Neptune's Atmosphere: Composition, Climate & Weather

The eighth and last planet in the solar system, Neptune has an atmosphere more comparable with Uranus than with Saturn and Jupiter. The two most distant planets boast atmospheres dominated by ices. But even with a chill in the air, Neptune still manages to host some of the most extreme and violent weather in the solar system.

Neptune's Great Dark Spot, accompanied by white high-altitude clouds, as seen by a Voyager spacecraft.
Neptune's Great Dark Spot, accompanied by white high-altitude clouds, as seen by a Voyager spacecraft.
Credit: NASA/JPL-Caltech

Atmospheric composition

Neptune's atmosphere is made up predominately of hydrogen and helium, with some methane. The methane is part of what gives Neptune its brilliant blue tint, as it absorbs red light and reflects bluer colors. Uranus also has methane in its atmosphere, but has a duller shading. Something else must be contributing to Neptune's hue, but scientists aren't certain what.

The planet has ten to a hundred times more methane, ethane, and ethyne at its equator than it does at its poles. Like other gas giants, Neptune still has much of the same atmosphere it captured at its formation.

Atmospheric composition by volume:

  • Molecular hydrogen: 80 percent
  • Helium: 19 percent
  • Methane 1.5 percent
  • Hydrogen Deuteride: 192 parts per million
  • Ethane: 1.5 parts per million

Ammonia ice, water ice, ammonia hydrosulfide, and methane ice also compose Neptune's atmosphere.

Layering the atmosphere

The atmosphere of Neptune is made up of two main regions. Like the other three gas giants, the planet has no firm surface, so scientists have established that the "surface" is where the pressure is equal to the pressure found at sea level on Earth.

Just above the surface lies the troposphere. As altitude increases, temperature in the troposphere decreases. But in the next layer, the stratosphere, temperatures increase with altitude. This is related to the motion inside of the planet's core, which heats Neptune more than the rays from the distant sun. The next layer is the thermosphere, where pressures are lower. The very outer edge of the atmosphere is known as the exosphere.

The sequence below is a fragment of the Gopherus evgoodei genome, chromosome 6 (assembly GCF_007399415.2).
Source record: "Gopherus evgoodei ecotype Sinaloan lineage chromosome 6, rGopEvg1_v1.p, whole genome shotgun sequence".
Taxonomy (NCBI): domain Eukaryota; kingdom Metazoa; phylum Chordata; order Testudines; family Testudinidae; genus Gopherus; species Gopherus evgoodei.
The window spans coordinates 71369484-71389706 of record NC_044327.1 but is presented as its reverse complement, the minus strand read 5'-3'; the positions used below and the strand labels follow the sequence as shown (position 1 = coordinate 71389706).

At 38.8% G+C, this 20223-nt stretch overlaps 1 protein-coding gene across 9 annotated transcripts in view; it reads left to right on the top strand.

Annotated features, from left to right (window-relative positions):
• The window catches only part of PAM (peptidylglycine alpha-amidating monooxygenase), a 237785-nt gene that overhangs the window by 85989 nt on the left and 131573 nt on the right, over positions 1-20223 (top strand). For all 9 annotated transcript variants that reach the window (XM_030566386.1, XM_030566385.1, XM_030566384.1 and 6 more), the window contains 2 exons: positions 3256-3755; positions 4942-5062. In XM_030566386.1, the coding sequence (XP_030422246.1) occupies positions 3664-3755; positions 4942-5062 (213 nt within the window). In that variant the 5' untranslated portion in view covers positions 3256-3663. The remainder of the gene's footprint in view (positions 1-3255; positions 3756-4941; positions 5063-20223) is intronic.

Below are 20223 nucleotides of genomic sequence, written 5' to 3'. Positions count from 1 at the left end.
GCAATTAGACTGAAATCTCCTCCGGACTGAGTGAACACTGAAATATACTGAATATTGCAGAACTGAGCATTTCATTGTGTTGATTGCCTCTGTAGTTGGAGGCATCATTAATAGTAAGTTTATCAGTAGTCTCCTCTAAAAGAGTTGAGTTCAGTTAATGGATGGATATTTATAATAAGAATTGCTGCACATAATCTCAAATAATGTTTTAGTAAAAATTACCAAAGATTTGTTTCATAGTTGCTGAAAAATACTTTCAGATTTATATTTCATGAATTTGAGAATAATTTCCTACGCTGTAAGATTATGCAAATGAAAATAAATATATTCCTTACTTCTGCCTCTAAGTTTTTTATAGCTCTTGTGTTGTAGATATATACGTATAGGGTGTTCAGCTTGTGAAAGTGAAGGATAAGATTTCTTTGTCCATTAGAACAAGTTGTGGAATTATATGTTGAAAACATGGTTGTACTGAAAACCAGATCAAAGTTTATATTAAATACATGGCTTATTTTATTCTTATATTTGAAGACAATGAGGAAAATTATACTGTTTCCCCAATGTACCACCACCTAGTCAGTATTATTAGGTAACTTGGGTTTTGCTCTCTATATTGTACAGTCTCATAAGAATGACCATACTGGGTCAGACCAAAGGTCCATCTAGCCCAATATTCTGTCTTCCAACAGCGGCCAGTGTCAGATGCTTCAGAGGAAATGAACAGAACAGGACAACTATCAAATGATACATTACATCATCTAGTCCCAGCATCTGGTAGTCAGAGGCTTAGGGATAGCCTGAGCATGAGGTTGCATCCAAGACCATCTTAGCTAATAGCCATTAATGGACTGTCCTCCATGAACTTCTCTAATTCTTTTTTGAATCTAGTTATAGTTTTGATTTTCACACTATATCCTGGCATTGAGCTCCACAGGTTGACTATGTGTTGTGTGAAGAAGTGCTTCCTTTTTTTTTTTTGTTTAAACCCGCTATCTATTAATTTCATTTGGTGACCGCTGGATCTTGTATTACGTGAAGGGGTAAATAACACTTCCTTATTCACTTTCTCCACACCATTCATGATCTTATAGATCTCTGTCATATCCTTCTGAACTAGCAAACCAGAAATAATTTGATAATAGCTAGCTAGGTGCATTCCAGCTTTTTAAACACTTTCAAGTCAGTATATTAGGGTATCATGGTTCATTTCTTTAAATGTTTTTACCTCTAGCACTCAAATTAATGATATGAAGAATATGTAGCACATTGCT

Cloud patterns on Neptune

The clouds of Neptune vary with the altitude. Cold temperatures allow methane clouds to condense in the highest layers of the atmosphere. Scientists think that clouds made up of ammonia and hydrogen sulfide exist at higher pressures. Farther down, clouds of hydrogen sulfide, ammonium sulfide, ammonia, and water could exist. Clouds of water-ice may be found at pressures of 50 bars, with clouds of  hydrogen sulfide and ammonia beneath them.

The highest layers contain cirrus clouds made up of frozen methane, which have been observed casting shadows on other clouds 35 miles (56 kilometers) beneath them.

Neptune also contains a haze at very high altitudes. These smog-like clouds are made up of hydrocarbons, much like smog over major cities on Earth.

Powerful storms

With winds of 1,305 miles per hour (2,100 km per hour), Neptune has some of the most extreme weather in the solar system. These winds travel three times as faster as those on Jupiter, and nine times faster as winds clocked on Earth.

Such winds drive powerful storms. When Voyager 2 observed the planet in 1989, it tracked a dark, oval storm that resembled Jupiter's Great Red Spot. The enormous weather pattern was about the size of Earth. However, while Jupiter's famous feature has lasted for hundreds of years, Neptune's first observed spot had disappeared when imaged again a few years later. Instead, the planet seems to boast a similar anticyclonic storm, with winds traveling backwards in high-pressure systems, every few years. Clouds are generated at or just below the tropopause region, which lies between the troposphere and the stratosphere.

Neptune's weather is driven in part by heating from within its core. The planet has a temperature similar to Uranus', despite being half again as far from the sun, because Uranus has some peculiarities with its internal heating that may be a result of a collision early in its life.

— Nola Taylor Redd, Contributor


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Nola T Redd

Nola Taylor Redd

Nola Taylor Redd is a contributing writer for She loves all things space and astronomy-related, and enjoys the opportunity to learn more. She has a Bachelor’s degree in English and Astrophysics from Agnes Scott college and served as an intern at Sky & Telescope magazine. In her free time, she homeschools her four children. Follow her on Twitter at @NolaTRedd
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